Relax like a pioneer
“The trouble with the rat race is that even if you win, you’re still a rat.”
— lily tomlin
Ever notice how people are in a big hurry nowadays? How we’re all trying to multitask? For example, driving while shaving ... our legs?
And that’s the men.
We need to all take a collective deep breath and have a holiday.
And Oregon should have a holiday that is specifically its own.
Oregon’s birthday is a big deal for my wife, the Wonder Woman, and I. We love the Beaver State. We think there should be a state holiday called Pioneer Day, like Massachusetts’ Patriots’ Day and Maine’s Patriot’s Day, except with fewer apostrophes.
The Massachusetts and Maine holidays are observed the third Monday in April. The naming of these holidays would suggest that Massachusetts (Patriots’ Day) has more patriots than Maine (Patriot’s Day), or at least more English majors.
The civic holiday commemorates Lexington and Concord, the first battles of the Revolutionary War, and the rides of Paul Revere and the lesser known William Dawes, the guys who warned that the British were coming to correct our punctuation.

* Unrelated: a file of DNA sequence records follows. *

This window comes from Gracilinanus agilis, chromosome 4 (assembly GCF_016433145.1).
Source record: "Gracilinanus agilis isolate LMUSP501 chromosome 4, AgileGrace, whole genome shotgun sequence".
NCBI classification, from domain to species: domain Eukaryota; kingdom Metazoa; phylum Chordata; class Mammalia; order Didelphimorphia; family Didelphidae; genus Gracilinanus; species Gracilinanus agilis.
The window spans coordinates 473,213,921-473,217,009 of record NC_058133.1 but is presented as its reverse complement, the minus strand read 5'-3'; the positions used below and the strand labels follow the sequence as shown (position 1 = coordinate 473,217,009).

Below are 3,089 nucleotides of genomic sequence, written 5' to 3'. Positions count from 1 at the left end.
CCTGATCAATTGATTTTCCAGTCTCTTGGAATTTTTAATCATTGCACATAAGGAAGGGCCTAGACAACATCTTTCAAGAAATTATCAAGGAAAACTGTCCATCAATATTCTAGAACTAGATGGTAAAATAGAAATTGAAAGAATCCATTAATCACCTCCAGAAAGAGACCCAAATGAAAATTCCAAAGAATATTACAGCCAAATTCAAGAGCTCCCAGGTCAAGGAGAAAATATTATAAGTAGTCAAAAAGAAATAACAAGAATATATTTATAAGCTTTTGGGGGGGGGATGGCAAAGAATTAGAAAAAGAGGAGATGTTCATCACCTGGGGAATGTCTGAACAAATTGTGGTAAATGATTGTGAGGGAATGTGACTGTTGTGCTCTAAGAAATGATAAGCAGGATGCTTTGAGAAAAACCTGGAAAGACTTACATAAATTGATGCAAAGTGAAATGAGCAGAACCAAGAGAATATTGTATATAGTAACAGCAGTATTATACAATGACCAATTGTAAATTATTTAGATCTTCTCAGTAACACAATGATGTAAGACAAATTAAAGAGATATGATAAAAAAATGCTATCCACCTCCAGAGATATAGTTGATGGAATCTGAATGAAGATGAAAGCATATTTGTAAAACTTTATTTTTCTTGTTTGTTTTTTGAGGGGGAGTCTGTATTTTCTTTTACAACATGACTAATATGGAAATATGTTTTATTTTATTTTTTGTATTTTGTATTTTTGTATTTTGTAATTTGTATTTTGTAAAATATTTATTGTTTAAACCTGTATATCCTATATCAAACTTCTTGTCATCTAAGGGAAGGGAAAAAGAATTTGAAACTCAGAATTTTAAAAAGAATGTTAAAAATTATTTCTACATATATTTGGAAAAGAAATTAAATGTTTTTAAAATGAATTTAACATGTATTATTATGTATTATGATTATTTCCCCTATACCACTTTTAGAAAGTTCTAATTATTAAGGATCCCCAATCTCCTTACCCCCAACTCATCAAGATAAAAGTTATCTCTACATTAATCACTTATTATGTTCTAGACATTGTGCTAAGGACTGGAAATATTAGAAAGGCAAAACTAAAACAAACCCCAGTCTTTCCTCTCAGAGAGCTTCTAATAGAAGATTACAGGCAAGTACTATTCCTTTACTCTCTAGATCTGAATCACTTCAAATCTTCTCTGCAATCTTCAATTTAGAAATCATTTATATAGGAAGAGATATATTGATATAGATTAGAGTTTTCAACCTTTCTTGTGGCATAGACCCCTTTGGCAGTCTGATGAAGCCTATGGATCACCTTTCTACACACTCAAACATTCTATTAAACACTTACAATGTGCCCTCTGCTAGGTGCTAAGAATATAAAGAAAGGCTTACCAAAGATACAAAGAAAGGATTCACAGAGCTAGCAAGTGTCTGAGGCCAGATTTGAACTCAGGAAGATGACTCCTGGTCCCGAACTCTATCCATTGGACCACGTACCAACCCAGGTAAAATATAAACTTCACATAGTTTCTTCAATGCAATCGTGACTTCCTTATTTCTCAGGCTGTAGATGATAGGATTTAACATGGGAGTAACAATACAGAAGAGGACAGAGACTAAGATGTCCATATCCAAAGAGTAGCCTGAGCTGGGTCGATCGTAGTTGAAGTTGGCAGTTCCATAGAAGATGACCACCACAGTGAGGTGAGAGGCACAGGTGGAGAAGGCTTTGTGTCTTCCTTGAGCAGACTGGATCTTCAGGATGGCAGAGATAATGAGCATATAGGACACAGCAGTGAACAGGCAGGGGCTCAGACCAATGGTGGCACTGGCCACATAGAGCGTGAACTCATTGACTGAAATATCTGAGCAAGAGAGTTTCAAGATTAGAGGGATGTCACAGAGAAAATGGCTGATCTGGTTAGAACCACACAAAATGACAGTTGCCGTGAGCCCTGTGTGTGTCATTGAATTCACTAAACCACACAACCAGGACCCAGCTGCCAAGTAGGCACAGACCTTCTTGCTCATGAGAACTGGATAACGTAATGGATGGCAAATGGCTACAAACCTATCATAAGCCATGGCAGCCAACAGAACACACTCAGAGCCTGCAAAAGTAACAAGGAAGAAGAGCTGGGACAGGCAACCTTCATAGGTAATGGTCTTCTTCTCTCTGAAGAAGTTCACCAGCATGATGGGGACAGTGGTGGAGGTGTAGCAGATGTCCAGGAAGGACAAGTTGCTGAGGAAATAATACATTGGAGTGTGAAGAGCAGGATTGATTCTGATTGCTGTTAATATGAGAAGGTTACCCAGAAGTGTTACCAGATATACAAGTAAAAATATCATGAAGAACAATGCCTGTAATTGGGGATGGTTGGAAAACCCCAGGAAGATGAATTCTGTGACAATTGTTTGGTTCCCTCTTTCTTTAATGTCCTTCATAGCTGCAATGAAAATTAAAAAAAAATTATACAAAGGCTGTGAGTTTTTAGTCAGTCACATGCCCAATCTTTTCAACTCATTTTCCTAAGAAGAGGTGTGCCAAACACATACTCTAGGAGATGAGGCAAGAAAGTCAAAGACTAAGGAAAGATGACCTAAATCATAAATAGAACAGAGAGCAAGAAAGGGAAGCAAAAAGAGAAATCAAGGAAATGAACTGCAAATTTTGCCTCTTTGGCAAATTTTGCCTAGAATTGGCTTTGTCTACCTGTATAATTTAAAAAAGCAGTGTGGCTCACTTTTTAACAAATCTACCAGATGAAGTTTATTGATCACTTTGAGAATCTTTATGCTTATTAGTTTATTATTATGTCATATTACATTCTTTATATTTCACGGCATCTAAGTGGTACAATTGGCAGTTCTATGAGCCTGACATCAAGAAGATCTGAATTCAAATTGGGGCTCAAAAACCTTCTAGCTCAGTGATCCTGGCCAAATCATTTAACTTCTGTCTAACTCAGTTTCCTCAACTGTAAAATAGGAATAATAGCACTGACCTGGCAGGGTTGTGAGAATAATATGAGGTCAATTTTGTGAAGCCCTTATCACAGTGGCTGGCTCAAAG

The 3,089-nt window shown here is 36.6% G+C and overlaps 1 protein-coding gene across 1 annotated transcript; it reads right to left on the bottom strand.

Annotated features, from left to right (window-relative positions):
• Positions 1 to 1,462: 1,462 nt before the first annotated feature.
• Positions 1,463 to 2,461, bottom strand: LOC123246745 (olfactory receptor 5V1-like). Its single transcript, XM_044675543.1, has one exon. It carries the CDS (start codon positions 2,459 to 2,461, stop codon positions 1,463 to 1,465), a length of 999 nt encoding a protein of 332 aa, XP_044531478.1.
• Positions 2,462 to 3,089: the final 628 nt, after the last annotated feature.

Oregon this year is celebrating the big 153. That’s enough candles to make the Tillamook Burn seem like a campfire.
Oregon became the 33rd state in 1859. That event happened to occur on Valentine’s Day, which was first established by Pope Gelasius I in 496 AD.
This makes Oregon a state for lovers.
The commonwealth of Virginia has claimed this slogan since 1969. Other states have followed with rough imitations. “I love New York” was modeled by the contrarian tourism folks of that state, and the Maryland folks came up with a slick parody, “Maryland is for crabs.”
Sure, Oregon likes to be original. In 1971, Oregon was the first state to adopt the bottle bill, which reduced litter and increased recycling, and the 1967 Oregon Beach Bill allowed free access to everyone.
Still, these 43 years later, I think Virginia might be ready to share the love with a state 3,000 miles west. There is a lot to love about Oregon, from sea level to ski level, from the rainy and lush Willamette Valley to the barren high desert.
Teri, my wife, does a desk calendar each year in celebration of Oregon’s diverse beauty. The calendar is a tribute to her late mother Helen, who died of leukemia in 2003. Helen loved Oregon, and took the three kids on educational tours of the state. Her love was passed along to Teri, and I am the beneficiary of this geographical passion.
Oregon is for lovers, no doubt, and Pioneer Day would be a fitting tribute to that love.